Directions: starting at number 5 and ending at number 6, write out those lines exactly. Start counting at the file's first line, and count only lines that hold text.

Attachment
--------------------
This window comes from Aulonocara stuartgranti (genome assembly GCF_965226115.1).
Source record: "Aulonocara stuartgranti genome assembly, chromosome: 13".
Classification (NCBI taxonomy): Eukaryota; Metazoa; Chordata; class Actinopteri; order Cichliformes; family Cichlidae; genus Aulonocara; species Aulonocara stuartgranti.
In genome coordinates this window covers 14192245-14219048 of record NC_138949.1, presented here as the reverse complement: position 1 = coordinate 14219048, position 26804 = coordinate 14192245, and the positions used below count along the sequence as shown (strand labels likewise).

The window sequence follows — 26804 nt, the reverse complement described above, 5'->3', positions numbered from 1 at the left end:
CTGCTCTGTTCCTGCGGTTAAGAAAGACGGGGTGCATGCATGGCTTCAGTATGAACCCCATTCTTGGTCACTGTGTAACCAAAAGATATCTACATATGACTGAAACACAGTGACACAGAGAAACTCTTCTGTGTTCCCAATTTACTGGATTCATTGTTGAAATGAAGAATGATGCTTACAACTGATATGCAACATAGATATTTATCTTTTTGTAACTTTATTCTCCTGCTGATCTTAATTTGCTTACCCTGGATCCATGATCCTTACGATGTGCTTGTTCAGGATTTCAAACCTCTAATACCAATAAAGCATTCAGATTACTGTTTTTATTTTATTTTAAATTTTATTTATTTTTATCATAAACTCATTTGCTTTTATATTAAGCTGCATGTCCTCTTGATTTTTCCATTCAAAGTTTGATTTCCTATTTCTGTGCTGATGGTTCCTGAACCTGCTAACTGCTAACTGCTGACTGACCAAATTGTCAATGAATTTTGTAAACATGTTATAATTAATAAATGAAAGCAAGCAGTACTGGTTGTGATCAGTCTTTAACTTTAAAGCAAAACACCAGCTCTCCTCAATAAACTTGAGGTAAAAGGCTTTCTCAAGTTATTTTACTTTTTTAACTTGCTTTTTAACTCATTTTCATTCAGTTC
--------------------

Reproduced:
The window sequence follows — 26804 nt, the reverse complement described above, 5'->3', positions numbered from 1 at the left end:
CTGCTCTGTTCCTGCGGTTAAGAAAGACGGGGTGCATGCATGGCTTCAGTATGAACCCCATTCTTGGTCACTGTGTAACCAAAAGATATCTACATATGACTGAAACACAGTGACACAGAGAAACTCTTCTGTGTTCCCAATTTACTGGATTCATTGTTGAAATGAAGAATGATGCTTACAACTGATATGCAACATAGATATTTATCTTTTTGTAACTTTATTCTCCTGCTGATCTTAATTTGCTTACCCTGGATCCATGATCCTTACGATGTGCTTGTTCAGGATTTCAAACCTCTAATACCAATAAAGCATTCAGATTACTGTTTTTATTTTATTTTAAATTTTATTTATTTTTATCATAAACTCATTTGCTTTTATATTAAGCTGCATGTCCTCTTGATTTTTCCATTCAAAGTTTGATTTCCTATTTCTGTGCTGATGGTTCCTGAACCTGCTAACTGCTAACTGCTGACTGACCAAATTGTCAATGAATTTTGTAAACATGTTATAATTAATAAATGAAAGCAAGCAGTACTGGTTGTGATCAGTCTTTAACTTTAAAGCAAAACACCAGCTCTCCTCAATAAACTTGAGGTAAAAGGCTTTCTCAAGTTATTTTACTTTTTTAACTTGCTTTTTAACTCATTTTCATTCAGTTC